Tuesday, August 4, 2009: 8:00 PM-10:00 PM
Blrm A, Albuquerque Convention Center
SS 13 - Islands of Sorrow, Islands of Hope: Resilience and Sustainability in Island Social-Ecological Systems
The world's islands provide natural experiments that, while not perfectly controlled, provide enough leverage to gain major evolutionary, cultural, and societal insights. Although islands the size of Cuba and smaller constitute a tiny fraction of Earth's land area, they represent an extremely diverse set of environments and host rich and unique biota. Islands also provide home to a sliver of humanity, but contain nearly every variety of human society. On islands the forces surrounding resilence and vulnerability of social-ecological systems are concentrated and on clearest display. Moreover, because of their insularity, size, and coastal disposition, islands are exposed to high risk of undesirable social-ecological outcomes related to systemic changes and stochastic events. This special session seeks to bring ecological theory and analysis approaches to the study of island social-ecological systems, with an emphasis on revealing and testing principles of vulnerability, resilience, and sustainability in these systems. Theoretical, comparative, meta-analytical, and other data rich approaches focusing on general principles relating to resilience and vulnerability of island socio-environmental systems will be explored. This session has the goal of using islands as model systems for better understanding how coupled human-natural systems function ecologically and respond to intrinsic and extrinsic forces. The lessons gleaned from such analyses may be relevant to larger questions of sustainability globally.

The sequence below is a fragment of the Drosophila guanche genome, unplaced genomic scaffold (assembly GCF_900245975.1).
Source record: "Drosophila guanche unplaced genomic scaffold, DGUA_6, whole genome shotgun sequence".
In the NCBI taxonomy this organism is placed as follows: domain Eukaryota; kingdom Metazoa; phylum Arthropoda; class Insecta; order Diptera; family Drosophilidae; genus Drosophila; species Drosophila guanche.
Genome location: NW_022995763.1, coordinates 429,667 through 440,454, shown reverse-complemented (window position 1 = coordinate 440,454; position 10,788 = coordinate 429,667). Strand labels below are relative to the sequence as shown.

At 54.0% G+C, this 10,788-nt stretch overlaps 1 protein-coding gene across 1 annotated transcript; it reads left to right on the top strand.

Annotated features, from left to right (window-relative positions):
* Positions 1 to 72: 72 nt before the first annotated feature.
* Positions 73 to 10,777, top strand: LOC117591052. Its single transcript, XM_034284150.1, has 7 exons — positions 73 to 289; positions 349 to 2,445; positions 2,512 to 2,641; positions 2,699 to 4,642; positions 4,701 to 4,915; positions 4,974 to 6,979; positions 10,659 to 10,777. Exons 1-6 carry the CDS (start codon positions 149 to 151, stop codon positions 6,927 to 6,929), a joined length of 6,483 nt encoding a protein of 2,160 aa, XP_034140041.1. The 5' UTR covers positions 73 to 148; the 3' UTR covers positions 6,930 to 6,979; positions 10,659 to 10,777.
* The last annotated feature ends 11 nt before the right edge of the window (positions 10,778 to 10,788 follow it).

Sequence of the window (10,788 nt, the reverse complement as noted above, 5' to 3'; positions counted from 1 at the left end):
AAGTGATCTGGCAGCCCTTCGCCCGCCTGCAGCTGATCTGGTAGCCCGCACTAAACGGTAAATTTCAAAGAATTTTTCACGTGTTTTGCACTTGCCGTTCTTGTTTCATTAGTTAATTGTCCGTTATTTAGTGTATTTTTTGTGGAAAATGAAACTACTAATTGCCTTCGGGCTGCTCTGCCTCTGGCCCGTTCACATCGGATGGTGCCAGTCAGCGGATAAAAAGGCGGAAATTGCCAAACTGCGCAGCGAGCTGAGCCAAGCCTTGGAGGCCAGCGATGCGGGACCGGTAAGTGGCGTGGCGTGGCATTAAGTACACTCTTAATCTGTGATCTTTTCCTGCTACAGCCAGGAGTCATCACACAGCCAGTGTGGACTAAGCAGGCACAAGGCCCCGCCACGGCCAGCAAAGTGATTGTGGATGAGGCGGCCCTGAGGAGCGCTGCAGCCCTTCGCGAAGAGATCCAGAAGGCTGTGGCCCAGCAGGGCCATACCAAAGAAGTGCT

Organizer:Ian Breckheimer, University of North Carolina, Chapel Hill
Speakers:Craig R. Allen, University of Nebraska
Aaron Moody, University of North Carolina, Chapel Hill
Ahjond Garmestani, US Environmental Protection Agency
Ann Kinzig, Arizona State University

See more of Special Session

See more of The 94th ESA Annual Meeting (August 2 -- 7, 2009)